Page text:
When I think of the year after my first daughter was born, I remember a time of mornings spent staring at my baby girl in bed, choking back tears at how beautiful her little face was, evenings spent bundling her up to cheer on her dad’s football team, and an exhaustion from my night shifts as a nurse so intense that I can still feel the ache, like it’s been seared in my bones forever.
But intermingled with the memories I have with that overwhelming joy of my first taste of motherhood is a hazy fog, a cloud of darkness that seemed to color everything in its wake. There were moments when I stared at my baby and just sobbed — I have everything, I thought. So why can’t I just be happy?
Looking back at that year in my life, I had all of the classic risk factors to develop postpartum depression. An unplanned pregnancy, which increases the risk for postpartum depression, a job change, getting married, a move, giving birth, two hospitalizations for postpartum complications — and all within the span of five months.
I knew the risk factors, I had the signs and heck, I had even educated other mothers leaving the hospital on the symptoms of postpartum depression, but I still missed them in myself.
Instead of getting help for my depression, I lost a year in my daughter’s life. I spent every waking and even probably a lot of non-waking moments with her, but despite my happiness over becoming a mother, I was also lost in a dark spiral of depression. I wondered what the heck was wrong with me, why I was so ungrateful about all of the good in my life, and my marriage suffered as my husband looked at me, shaking his head that I seemed “off” but still not pinpointing that something could be clinically wrong.
I chalked up my feelings to the usual things — sleepless nights, my crazy night-shift hours, the fact that I was too stubborn to hire a babysitter, the pressure of supporting our family while my husband finished school, basically acting as a single parent — and told myself to snap out of it. Not once did the words “postpartum depression” cross my mind. That’s the kind of thing that happens to other moms, not me.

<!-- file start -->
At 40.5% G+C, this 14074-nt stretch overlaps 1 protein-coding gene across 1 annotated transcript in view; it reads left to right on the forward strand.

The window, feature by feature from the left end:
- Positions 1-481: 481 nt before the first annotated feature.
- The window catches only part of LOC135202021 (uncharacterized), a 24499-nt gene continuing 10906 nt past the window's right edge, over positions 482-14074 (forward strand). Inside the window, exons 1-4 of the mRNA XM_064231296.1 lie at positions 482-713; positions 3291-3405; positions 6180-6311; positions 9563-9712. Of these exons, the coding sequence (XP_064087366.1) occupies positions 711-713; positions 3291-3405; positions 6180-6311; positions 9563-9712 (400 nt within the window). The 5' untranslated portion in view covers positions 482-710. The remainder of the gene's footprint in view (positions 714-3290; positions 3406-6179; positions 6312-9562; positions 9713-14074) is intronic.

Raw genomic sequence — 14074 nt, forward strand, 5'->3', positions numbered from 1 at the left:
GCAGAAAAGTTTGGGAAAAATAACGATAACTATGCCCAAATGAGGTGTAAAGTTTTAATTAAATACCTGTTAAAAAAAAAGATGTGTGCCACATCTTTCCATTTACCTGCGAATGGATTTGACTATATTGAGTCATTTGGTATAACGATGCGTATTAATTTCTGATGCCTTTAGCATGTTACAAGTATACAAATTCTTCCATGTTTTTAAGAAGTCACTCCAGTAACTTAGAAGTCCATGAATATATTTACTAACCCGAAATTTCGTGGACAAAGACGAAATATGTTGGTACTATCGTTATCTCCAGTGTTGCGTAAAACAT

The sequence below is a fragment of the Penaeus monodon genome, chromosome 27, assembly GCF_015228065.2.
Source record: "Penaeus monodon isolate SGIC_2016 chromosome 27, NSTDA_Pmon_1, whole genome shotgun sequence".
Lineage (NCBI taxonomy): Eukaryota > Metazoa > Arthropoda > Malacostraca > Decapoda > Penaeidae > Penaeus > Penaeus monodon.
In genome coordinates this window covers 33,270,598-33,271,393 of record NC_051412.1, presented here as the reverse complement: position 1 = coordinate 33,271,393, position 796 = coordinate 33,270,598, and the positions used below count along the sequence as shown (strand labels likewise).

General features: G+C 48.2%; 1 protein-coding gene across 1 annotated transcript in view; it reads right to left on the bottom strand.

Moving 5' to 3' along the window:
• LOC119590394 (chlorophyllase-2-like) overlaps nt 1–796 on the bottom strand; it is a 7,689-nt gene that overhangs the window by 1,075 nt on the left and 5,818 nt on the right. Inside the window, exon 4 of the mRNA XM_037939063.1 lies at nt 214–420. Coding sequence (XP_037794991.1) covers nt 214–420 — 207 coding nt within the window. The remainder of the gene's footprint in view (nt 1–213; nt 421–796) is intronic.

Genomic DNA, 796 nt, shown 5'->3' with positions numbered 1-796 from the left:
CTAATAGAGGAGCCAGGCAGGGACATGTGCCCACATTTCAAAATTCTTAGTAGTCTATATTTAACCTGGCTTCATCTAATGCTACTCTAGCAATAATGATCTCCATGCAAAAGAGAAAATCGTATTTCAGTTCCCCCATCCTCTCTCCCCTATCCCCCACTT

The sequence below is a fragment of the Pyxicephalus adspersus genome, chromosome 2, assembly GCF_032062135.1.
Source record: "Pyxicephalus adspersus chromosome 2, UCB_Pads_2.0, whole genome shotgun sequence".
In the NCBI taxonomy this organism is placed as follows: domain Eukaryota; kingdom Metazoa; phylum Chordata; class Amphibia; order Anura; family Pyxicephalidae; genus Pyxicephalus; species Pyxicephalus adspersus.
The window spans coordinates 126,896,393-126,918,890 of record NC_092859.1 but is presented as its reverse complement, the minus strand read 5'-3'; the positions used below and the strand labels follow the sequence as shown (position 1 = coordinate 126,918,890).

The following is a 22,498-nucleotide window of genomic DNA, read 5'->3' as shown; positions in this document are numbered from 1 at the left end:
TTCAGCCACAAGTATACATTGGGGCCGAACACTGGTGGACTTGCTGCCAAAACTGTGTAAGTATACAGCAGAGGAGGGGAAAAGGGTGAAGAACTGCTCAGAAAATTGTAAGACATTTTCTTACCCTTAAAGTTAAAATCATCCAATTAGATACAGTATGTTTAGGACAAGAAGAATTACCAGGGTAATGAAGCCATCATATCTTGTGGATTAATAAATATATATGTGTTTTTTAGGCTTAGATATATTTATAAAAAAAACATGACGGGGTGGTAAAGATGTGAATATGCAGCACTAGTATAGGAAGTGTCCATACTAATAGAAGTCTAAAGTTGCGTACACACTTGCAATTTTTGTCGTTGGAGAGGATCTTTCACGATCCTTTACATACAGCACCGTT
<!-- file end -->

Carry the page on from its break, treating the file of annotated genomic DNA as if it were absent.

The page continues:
Without an official diagnosis or a clinical intervention, I found myself floundering through my first year as a mother, trying so hard to enjoy the simple moments at home with my daughter, pushing her on her baby swing in our backyard or watching the tractors drive through the fields out of our kitchen window, but through it all, what I desperately wanted was to find my way back to me. To feeling whole and normal and happy again.
So I tried to get there.
I vamped up my exercise routine, I got us outside in the fresh air more, I begged and pleaded my way into applying for a position on day shift, I started journaling and praying more regularly. In short, I did all of the “right” things to take care of myself — but nothing changed.
And strangely enough, the one thing that seemed to work was the one thing that I thought I would never do.
I went back to school.
As my daughter approached her first birthday and I saw a bit more freedom as she weaned from breastfeeding, I became invigorated by the thought of going back to school. Somehow, believing that I could do it, getting accepted into graduate school, and taking steps to leave the house, recharged me in a way I didn’t know I needed. Even the hour-long drive to class felt like a vacation as I listened to talk shows on the radio and made way too many late-night impulse purchases at the McDonald’s drive-thru.
Five months later, I had four classes under my belt and a new baby in my belly, but I was back — the cloud of depression had lifted and I found myself looking around cautiously, like a rabbit peering out of its hole, wondering what had happened and marveling at the sunshine on my face after a long winter.
These days, I am quite far in debt for half of a Masters degree that I will probably never finish and most likely never even use, but I would still tell you that it’s the best money I have ever spent. Undiagnosed postpartum depression is a very serious, very dangerous condition and I got lucky — extremely lucky — to make it through unscathed. Deep down, in my gut, the one that tells me my darkest secrets about motherhood, I know that those thousands of dollars saved my life. I know that somehow, taking the steps to go back to school somehow helped my brain turn off that switch that was set to “depression” and got me started on a path towards finding my new normal.
The truth is, there is nothing normal about postpartum depression. There is no cure, no “one-size-fits-all” method for treatment, or even a checklist to follow for healing, but my experience facing the darkness showed me that that’s exactly the point — postpartum depression can look different for everyone and it’s not how you get there or recover that matters, but in recognizing that you need to get help that will make the difference.
If you suspect you may be suffering from postpartum depression, please reach out to someone who can help. Call 800-994-4PPD (4773) or visit Postpartum Support International.